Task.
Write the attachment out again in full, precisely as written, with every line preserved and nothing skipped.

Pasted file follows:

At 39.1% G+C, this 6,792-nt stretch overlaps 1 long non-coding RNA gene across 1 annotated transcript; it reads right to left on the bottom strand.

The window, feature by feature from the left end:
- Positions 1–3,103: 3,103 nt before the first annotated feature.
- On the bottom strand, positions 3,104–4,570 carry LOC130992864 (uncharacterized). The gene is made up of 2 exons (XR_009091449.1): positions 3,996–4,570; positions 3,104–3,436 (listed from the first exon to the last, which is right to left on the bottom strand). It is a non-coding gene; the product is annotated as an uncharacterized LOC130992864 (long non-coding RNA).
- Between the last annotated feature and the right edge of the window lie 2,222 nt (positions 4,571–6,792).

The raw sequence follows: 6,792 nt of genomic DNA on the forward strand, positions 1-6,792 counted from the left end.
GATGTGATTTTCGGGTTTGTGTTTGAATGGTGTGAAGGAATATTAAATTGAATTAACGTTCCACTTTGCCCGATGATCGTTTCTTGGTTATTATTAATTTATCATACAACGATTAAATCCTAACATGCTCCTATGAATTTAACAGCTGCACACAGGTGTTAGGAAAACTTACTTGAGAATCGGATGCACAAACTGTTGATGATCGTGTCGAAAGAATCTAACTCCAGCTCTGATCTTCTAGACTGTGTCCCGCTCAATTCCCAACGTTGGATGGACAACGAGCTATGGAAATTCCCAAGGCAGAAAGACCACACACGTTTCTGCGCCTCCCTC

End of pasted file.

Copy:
At 39.1% G+C, this 6,792-nt stretch overlaps 1 long non-coding RNA gene across 1 annotated transcript; it reads right to left on the bottom strand.

The window, feature by feature from the left end:
- Positions 1–3,103: 3,103 nt before the first annotated feature.
- On the bottom strand, positions 3,104–4,570 carry LOC130992864 (uncharacterized). The gene is made up of 2 exons (XR_009091449.1): positions 3,996–4,570; positions 3,104–3,436 (listed from the first exon to the last, which is right to left on the bottom strand). It is a non-coding gene; the product is annotated as an uncharacterized LOC130992864 (long non-coding RNA).
- Between the last annotated feature and the right edge of the window lie 2,222 nt (positions 4,571–6,792).

The raw sequence follows: 6,792 nt of genomic DNA on the forward strand, positions 1-6,792 counted from the left end.
GATGTGATTTTCGGGTTTGTGTTTGAATGGTGTGAAGGAATATTAAATTGAATTAACGTTCCACTTTGCCCGATGATCGTTTCTTGGTTATTATTAATTTATCATACAACGATTAAATCCTAACATGCTCCTATGAATTTAACAGCTGCACACAGGTGTTAGGAAAACTTACTTGAGAATCGGATGCACAAACTGTTGATGATCGTGTCGAAAGAATCTAACTCCAGCTCTGATCTTCTAGACTGTGTCCCGCTCAATTCCCAACGTTGGATGGACAACGAGCTATGGAAATTCCCAAGGCAGAAAGACCACACACGTTTCTGCGCCTCCCTC